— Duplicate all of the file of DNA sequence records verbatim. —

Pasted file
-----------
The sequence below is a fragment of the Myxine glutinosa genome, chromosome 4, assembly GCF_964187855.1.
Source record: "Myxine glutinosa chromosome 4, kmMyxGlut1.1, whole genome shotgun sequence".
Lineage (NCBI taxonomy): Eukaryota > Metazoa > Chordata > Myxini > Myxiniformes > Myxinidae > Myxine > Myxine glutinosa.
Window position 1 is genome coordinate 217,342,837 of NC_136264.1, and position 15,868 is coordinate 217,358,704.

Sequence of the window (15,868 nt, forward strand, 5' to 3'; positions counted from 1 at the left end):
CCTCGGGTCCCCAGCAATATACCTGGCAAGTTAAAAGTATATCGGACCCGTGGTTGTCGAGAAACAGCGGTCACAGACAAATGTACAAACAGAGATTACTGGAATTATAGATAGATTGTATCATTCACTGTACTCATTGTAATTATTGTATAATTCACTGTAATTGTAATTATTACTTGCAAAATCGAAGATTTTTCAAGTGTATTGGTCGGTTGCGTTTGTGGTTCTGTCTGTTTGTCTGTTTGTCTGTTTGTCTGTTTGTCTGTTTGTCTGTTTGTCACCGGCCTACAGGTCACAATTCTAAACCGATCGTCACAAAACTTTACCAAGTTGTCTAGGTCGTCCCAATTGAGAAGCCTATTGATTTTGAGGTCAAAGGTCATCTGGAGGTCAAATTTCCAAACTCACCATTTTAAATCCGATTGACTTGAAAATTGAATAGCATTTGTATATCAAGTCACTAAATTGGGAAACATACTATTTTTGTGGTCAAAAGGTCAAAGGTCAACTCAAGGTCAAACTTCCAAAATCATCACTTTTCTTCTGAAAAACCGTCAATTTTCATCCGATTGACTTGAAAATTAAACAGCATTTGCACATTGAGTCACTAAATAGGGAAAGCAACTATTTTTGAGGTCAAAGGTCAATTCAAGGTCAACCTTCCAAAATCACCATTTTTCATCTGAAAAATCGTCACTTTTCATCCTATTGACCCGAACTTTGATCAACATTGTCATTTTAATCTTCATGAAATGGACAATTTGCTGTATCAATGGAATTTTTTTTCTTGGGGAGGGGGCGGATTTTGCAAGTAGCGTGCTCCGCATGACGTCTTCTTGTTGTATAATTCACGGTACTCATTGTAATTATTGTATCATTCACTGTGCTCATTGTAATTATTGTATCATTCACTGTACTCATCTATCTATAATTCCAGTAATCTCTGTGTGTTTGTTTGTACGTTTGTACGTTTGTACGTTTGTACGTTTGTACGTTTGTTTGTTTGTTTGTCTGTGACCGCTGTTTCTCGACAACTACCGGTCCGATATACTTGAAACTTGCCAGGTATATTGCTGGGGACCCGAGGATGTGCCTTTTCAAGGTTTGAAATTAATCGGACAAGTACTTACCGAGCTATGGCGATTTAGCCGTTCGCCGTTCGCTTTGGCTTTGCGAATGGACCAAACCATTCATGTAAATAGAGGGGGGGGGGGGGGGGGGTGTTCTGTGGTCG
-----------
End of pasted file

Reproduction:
The sequence below is a fragment of the Myxine glutinosa genome, chromosome 4, assembly GCF_964187855.1.
Source record: "Myxine glutinosa chromosome 4, kmMyxGlut1.1, whole genome shotgun sequence".
Lineage (NCBI taxonomy): Eukaryota > Metazoa > Chordata > Myxini > Myxiniformes > Myxinidae > Myxine > Myxine glutinosa.
Window position 1 is genome coordinate 217,342,837 of NC_136264.1, and position 15,868 is coordinate 217,358,704.

Sequence of the window (15,868 nt, forward strand, 5' to 3'; positions counted from 1 at the left end):
CCTCGGGTCCCCAGCAATATACCTGGCAAGTTAAAAGTATATCGGACCCGTGGTTGTCGAGAAACAGCGGTCACAGACAAATGTACAAACAGAGATTACTGGAATTATAGATAGATTGTATCATTCACTGTACTCATTGTAATTATTGTATAATTCACTGTAATTGTAATTATTACTTGCAAAATCGAAGATTTTTCAAGTGTATTGGTCGGTTGCGTTTGTGGTTCTGTCTGTTTGTCTGTTTGTCTGTTTGTCTGTTTGTCTGTTTGTCTGTTTGTCACCGGCCTACAGGTCACAATTCTAAACCGATCGTCACAAAACTTTACCAAGTTGTCTAGGTCGTCCCAATTGAGAAGCCTATTGATTTTGAGGTCAAAGGTCATCTGGAGGTCAAATTTCCAAACTCACCATTTTAAATCCGATTGACTTGAAAATTGAATAGCATTTGTATATCAAGTCACTAAATTGGGAAACATACTATTTTTGTGGTCAAAAGGTCAAAGGTCAACTCAAGGTCAAACTTCCAAAATCATCACTTTTCTTCTGAAAAACCGTCAATTTTCATCCGATTGACTTGAAAATTAAACAGCATTTGCACATTGAGTCACTAAATAGGGAAAGCAACTATTTTTGAGGTCAAAGGTCAATTCAAGGTCAACCTTCCAAAATCACCATTTTTCATCTGAAAAATCGTCACTTTTCATCCTATTGACCCGAACTTTGATCAACATTGTCATTTTAATCTTCATGAAATGGACAATTTGCTGTATCAATGGAATTTTTTTTCTTGGGGAGGGGGCGGATTTTGCAAGTAGCGTGCTCCGCATGACGTCTTCTTGTTGTATAATTCACGGTACTCATTGTAATTATTGTATCATTCACTGTGCTCATTGTAATTATTGTATCATTCACTGTACTCATCTATCTATAATTCCAGTAATCTCTGTGTGTTTGTTTGTACGTTTGTACGTTTGTACGTTTGTACGTTTGTACGTTTGTTTGTTTGTTTGTCTGTGACCGCTGTTTCTCGACAACTACCGGTCCGATATACTTGAAACTTGCCAGGTATATTGCTGGGGACCCGAGGATGTGCCTTTTCAAGGTTTGAAATTAATCGGACAAGTACTTACCGAGCTATGGCGATTTAGCCGTTCGCCGTTCGCTTTGGCTTTGCGAATGGACCAAACCATTCATGTAAATAGAGGGGGGGGGGGGGGGGGGTGTTCTGTGGTCG